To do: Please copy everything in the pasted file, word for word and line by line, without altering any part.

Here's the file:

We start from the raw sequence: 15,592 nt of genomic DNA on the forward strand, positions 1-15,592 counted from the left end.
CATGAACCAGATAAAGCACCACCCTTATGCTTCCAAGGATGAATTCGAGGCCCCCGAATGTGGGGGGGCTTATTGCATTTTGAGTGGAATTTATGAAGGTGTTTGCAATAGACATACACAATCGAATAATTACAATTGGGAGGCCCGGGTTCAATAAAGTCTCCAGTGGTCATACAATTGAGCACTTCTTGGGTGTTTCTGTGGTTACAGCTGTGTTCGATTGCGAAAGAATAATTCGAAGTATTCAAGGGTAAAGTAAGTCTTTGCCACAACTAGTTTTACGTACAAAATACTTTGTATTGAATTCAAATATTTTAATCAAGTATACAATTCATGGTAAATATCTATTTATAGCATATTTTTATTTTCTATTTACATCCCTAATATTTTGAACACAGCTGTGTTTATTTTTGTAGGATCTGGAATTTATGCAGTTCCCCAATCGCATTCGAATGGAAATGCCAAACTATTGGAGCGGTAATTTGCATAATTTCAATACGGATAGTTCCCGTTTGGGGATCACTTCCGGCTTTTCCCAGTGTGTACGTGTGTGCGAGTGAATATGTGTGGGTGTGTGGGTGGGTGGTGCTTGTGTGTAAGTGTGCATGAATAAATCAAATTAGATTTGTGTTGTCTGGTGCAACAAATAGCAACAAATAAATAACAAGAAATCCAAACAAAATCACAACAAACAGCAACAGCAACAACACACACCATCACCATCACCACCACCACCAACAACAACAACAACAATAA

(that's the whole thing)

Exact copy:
We start from the raw sequence: 15,592 nt of genomic DNA on the forward strand, positions 1-15,592 counted from the left end.
CATGAACCAGATAAAGCACCACCCTTATGCTTCCAAGGATGAATTCGAGGCCCCCGAATGTGGGGGGGCTTATTGCATTTTGAGTGGAATTTATGAAGGTGTTTGCAATAGACATACACAATCGAATAATTACAATTGGGAGGCCCGGGTTCAATAAAGTCTCCAGTGGTCATACAATTGAGCACTTCTTGGGTGTTTCTGTGGTTACAGCTGTGTTCGATTGCGAAAGAATAATTCGAAGTATTCAAGGGTAAAGTAAGTCTTTGCCACAACTAGTTTTACGTACAAAATACTTTGTATTGAATTCAAATATTTTAATCAAGTATACAATTCATGGTAAATATCTATTTATAGCATATTTTTATTTTCTATTTACATCCCTAATATTTTGAACACAGCTGTGTTTATTTTTGTAGGATCTGGAATTTATGCAGTTCCCCAATCGCATTCGAATGGAAATGCCAAACTATTGGAGCGGTAATTTGCATAATTTCAATACGGATAGTTCCCGTTTGGGGATCACTTCCGGCTTTTCCCAGTGTGTACGTGTGTGCGAGTGAATATGTGTGGGTGTGTGGGTGGGTGGTGCTTGTGTGTAAGTGTGCATGAATAAATCAAATTAGATTTGTGTTGTCTGGTGCAACAAATAGCAACAAATAAATAACAAGAAATCCAAACAAAATCACAACAAACAGCAACAGCAACAACACACACCATCACCATCACCACCACCACCAACAACAACAACAACAATAA